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Russia's War in Ukraine is Now Europe's Conflict Too

It is a stark symbol of our times. On one side there was a wide-body jet liner, made by a U.S. company and operated by Malaysia Airlines, en route from one of the world's most prosperous and liberal cities to the capital of one of the fastest-growing Asian nations. On board were almost 300 passengers, citizens of more than a dozen countries. Among them were 80 children as well as scientists doing advanced AIDS research. The plane was cruising at 33,000 feet, there were movies and Wi-Fi on board, gourmet food and wine in business class.

It was flying, meanwhile, over a ragtag army straight out of the television series "Game of Thrones": mercenaries, ultra-nationalists and common thugs fighting for what they call "Red Orthodoxy." They are inspired, armed and supported by Russia, which is doing its best to bring war and destruction to a neighboring country.

Because of events in Ukraine, Russia has been swept by a wave of hatred, xenophobia and neo-imperialism. After 25 years of efforts to become a modern nation and rejoin the international community — efforts that were evident only six months ago when Russia staged the Sochi Olympics — it has turned to nostalgia for its sordid Soviet past.

In a flash, the country gleefully moved into a self-proclaimed isolation, rejecting not only modern Western influences but also betraying its own great culture, literature and the arts.

German Chancellor Angela Merkel reportedly wondered whether President Vladimir Putin is "still in touch with reality." Whether he is sane or not, Putin is pushing Russia into a war with the rest of the world.

It is a war that the country simply cannot win. True, the Russian Empire used to be extremely and very successfully expansionist. Someone has calculated that from 1683 to 1914 its territory grew at a rate of 55 square miles a day.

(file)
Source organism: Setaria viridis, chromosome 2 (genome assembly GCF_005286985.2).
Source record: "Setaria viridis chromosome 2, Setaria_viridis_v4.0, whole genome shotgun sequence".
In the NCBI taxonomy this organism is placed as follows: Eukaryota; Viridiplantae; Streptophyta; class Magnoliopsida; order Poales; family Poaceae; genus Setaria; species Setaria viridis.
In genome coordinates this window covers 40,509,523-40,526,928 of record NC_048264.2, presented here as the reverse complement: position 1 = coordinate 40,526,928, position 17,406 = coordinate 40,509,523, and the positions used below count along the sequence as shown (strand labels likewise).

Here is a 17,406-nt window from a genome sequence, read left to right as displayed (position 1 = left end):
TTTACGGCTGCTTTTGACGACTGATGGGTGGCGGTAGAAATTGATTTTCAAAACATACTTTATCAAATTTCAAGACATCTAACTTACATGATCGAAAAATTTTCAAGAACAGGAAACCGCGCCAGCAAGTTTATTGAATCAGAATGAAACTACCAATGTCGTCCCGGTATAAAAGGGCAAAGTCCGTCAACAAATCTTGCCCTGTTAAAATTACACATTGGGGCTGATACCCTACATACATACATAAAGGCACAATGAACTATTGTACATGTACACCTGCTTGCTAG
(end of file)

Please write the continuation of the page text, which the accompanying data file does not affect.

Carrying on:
Today Russia is suffering from the phantom pains of imperialism. Whereas Russia's population increased by 25 percent between 1900 and 1914, reaching 200 million, it no longer has enough people to populate its current expanse. Worse, its population is aging and dwindling. Russia's neo-imperialism merely confirms Karl Marx's claim that in history everything happens twice, first as tragedy and then as farce.

Russia cannot win this war, but it can put up a nasty fight. It will not be a war conducted on the battlefield because Russia is too weak militarily and because Putin and his entourage, with their background in the secret services, prefer to fight wars by means of stealth and proxies. Thanks to Russia's nuclear arsenal, there is nothing the rest of the world can do except wait until the regime implodes on its own accord. And that might be a very long time away.

The West has enjoyed a comfortable life since World War II. Even the conflict with the Soviet Union, for all its intrigue, was a phony war. With the fall of the Berlin Wall, even this minor conflict seemed to have evaporated.

The lasting symbol of the new world order in the 1990s was seen along Italy's Adriatic Coast, where Europe sunned itself within earshot of Srebrenica, Sarajevo, Lasva Valley and other places where civilians were being ethnically cleansed and massacred.

But while the civil war in Yugoslavia remained isolated, it may be different now. Still, Europe and to a lesser degree the U.S. are flying 33,000 feet above a Russia-inspired battlefield, no doubt convinced that they are perfectly safe.

Alexei Bayer, a native Muscovite, lives in New York. His detective novel "Murder at the Dacha" was published by Russian Life Books in 2013.

The views expressed in opinion pieces do not necessarily reflect the position of The Moscow Times.

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